Weddings are full of beloved tradition, from demure lace veils, to first dances with fathers, to walking through the Gates of Honor. Wait, you don’t know about those? Unless you’re of Scandinavian descent, I’m not surprised. While many things about weddings are very similar across cultures, there are a multitude of ways each group places their own stamp on the bonding ceremony. Learning how different people celebrate these unions is very interesting in and of itself, but it can also be a great way to incorporate the heritage(s) of the couple into their modern ceremony. Here are a few of the more interesting traditions from around the world and some of their meanings:
A land full of mystery and romance in its history, the wedding traditions of Asian cultures to not disappoint. While red is the color of love in much of the Western world, in Japan it is purple and a bride could choose to have purple irises embroidered over her dress or carry a bouquet of the blooms. In the Philippines, young men once threw spears into the front step of their prospective bride’s house, in order to mark the lady as spoken for. While dramatic, thankfully that tradition has now been replaced with traditional engagement rings. Chinese weddings also have a flair for the dramatic, with bold red being the color of choice for everything from the wedding gown to decorations to gift wrapping. China is also where the tradition of being married on the half-hour rather than the hour began, in order to begin their marriage on the upswing of the clock.
A part of the world where marriage is traditionally taken VERY seriously, engagements are meant to last three or four years, to help the couple be absolutely certain they want to be together through thick and thin. In Norway, one tradition is for pine trees to be planted on either side of the couple’s front door to ensure fertility. In Sweden, brides wear not one, not two, but THREE rings; an engagement ring, a wedding ring, and a ‘motherhood’ ring. Other customs vary, but one thing seems to echo throughout Scandinavia; marriage is not just to join two people together, but to create a family.
Couples in Argentina may find an easier time of selecting their wedding party, simply because there traditionally aren’t any. The mother of the groom and father of the bride escort the couple down the aisle, and stand with them as witnesses. A Brazilian friend of mine marveled when she saw matched bridesmaid dresses for the first time, and informed me that in her home country, the ladies chosen to stand with the bride would simply wear their very best dress, regardless of style or color. In Chile and other South American countries, wedding rings are exchanged at the time of engagement and worn on the right hands. The rings are then moved to the left after the vows are given at their wedding. Venezuelan couples who find they cannot make it through the all-night wedding reception party will be glad to find that it is a tradition for the bride and groom to sneak out of their reception without saying goodbye, thought to bring good luck to their marriage.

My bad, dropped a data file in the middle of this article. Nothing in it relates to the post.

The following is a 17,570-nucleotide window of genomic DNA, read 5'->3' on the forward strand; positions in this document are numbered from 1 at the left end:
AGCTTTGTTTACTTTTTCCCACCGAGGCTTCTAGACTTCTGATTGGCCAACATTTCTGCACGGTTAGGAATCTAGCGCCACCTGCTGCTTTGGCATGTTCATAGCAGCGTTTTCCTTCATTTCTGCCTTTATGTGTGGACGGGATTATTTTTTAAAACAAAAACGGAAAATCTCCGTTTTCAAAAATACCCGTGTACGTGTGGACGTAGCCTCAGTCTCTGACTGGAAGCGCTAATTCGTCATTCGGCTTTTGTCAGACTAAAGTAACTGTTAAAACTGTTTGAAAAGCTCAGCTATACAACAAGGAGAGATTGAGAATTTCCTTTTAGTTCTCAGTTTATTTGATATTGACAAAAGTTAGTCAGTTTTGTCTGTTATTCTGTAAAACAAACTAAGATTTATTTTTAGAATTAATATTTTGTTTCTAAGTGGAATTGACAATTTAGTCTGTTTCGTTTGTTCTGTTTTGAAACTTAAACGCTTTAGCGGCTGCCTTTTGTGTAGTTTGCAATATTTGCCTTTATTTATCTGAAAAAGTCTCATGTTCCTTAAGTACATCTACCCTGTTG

The Caribbean has a flavor all its own, as a blend of South/Central/North American traditions along with African and European customs. A common Caribbean tradition is for the bride and groom to walk from one of their houses to the church while the bells ring, announcing the wedding to the entire island. This becomes a parade of sorts, as people gather along the streets to watch the couple and their guests walk by. Wedding receptions also usually feature a “Black Cake”, a delicious and deadly rum-soaked concoction that’s a cross between a pound cake and a fruit cake and all around yummy.